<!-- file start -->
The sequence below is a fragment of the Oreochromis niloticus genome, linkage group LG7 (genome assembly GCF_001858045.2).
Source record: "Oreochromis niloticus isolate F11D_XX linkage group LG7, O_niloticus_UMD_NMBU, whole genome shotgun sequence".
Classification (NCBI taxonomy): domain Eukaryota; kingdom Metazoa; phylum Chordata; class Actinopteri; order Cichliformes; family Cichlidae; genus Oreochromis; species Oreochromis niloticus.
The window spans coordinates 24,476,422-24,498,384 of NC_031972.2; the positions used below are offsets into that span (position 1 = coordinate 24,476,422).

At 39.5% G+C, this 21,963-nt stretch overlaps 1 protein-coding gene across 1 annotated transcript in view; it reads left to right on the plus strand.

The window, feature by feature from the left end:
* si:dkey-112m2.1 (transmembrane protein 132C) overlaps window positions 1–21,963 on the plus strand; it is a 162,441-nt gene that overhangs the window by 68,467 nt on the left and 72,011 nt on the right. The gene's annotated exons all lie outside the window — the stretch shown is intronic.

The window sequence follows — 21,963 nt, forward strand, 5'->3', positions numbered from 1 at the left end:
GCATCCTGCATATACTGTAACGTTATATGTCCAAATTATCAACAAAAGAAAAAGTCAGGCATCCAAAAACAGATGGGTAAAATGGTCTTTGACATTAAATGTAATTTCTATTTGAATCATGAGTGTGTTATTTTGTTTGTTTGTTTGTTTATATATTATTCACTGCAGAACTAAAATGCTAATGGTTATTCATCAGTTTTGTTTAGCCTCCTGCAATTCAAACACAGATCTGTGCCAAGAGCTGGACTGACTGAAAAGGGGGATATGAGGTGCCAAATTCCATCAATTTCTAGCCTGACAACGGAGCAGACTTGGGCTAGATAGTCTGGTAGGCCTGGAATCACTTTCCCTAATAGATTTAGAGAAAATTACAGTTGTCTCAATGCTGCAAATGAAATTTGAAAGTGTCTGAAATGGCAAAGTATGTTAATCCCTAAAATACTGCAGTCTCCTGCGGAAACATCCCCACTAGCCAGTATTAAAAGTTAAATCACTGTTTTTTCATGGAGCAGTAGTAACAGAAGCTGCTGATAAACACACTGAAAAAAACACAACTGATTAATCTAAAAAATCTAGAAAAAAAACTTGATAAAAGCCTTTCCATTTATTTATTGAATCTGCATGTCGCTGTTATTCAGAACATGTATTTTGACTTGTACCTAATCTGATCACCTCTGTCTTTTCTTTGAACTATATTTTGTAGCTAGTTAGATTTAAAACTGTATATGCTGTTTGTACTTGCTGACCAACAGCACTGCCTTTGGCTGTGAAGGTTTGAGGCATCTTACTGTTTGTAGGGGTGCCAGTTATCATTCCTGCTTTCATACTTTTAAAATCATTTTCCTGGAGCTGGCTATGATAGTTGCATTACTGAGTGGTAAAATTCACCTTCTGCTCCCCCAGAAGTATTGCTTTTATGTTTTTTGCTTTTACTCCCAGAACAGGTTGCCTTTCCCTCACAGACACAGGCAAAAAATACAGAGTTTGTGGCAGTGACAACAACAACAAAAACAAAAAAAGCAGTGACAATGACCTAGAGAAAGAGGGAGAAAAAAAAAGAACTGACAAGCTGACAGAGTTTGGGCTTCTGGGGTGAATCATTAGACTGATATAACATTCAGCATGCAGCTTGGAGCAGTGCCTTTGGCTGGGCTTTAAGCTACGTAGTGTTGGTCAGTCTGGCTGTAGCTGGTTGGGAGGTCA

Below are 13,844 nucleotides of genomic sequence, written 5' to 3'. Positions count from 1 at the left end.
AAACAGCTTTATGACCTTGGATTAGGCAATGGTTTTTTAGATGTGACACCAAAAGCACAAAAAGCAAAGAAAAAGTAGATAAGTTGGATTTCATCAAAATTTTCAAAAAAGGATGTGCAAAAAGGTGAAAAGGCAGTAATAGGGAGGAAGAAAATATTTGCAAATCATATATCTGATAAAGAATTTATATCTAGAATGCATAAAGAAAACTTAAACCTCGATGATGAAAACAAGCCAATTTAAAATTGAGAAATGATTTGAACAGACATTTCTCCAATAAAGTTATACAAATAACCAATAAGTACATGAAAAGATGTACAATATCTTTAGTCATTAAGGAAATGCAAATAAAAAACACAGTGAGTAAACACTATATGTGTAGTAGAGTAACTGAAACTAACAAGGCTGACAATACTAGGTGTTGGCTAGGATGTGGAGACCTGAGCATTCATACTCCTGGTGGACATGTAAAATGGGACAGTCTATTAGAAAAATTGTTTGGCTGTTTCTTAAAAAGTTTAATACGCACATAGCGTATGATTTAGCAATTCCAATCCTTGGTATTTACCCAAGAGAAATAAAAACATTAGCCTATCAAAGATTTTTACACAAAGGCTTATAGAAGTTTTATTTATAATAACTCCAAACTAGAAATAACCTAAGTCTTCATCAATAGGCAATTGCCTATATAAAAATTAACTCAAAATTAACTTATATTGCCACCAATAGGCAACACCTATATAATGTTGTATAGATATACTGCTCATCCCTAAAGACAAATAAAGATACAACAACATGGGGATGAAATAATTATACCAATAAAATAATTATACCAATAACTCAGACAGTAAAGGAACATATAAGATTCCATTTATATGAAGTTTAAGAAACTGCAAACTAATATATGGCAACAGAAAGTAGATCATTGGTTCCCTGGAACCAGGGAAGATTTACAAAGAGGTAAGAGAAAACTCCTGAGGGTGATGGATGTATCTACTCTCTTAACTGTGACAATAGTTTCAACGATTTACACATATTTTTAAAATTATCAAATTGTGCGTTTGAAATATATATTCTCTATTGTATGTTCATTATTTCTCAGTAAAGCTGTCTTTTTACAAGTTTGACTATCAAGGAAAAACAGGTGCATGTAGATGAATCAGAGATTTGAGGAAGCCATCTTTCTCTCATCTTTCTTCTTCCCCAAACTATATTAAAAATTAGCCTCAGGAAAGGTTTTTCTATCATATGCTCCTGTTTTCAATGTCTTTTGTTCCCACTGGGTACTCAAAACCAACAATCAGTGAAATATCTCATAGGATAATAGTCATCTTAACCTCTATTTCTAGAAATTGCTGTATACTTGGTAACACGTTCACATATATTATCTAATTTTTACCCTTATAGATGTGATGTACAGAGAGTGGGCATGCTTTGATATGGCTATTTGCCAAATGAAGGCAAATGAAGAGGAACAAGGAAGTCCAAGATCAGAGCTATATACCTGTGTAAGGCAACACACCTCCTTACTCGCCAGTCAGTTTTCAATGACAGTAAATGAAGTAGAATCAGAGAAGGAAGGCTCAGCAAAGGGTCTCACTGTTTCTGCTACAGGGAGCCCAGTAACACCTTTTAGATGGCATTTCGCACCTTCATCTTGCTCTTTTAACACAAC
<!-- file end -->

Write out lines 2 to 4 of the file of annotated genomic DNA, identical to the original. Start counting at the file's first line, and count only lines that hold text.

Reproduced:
Source record: "Oreochromis niloticus isolate F11D_XX linkage group LG7, O_niloticus_UMD_NMBU, whole genome shotgun sequence".
Classification (NCBI taxonomy): domain Eukaryota; kingdom Metazoa; phylum Chordata; class Actinopteri; order Cichliformes; family Cichlidae; genus Oreochromis; species Oreochromis niloticus.
The window spans coordinates 24,476,422-24,498,384 of NC_031972.2; the positions used below are offsets into that span (position 1 = coordinate 24,476,422).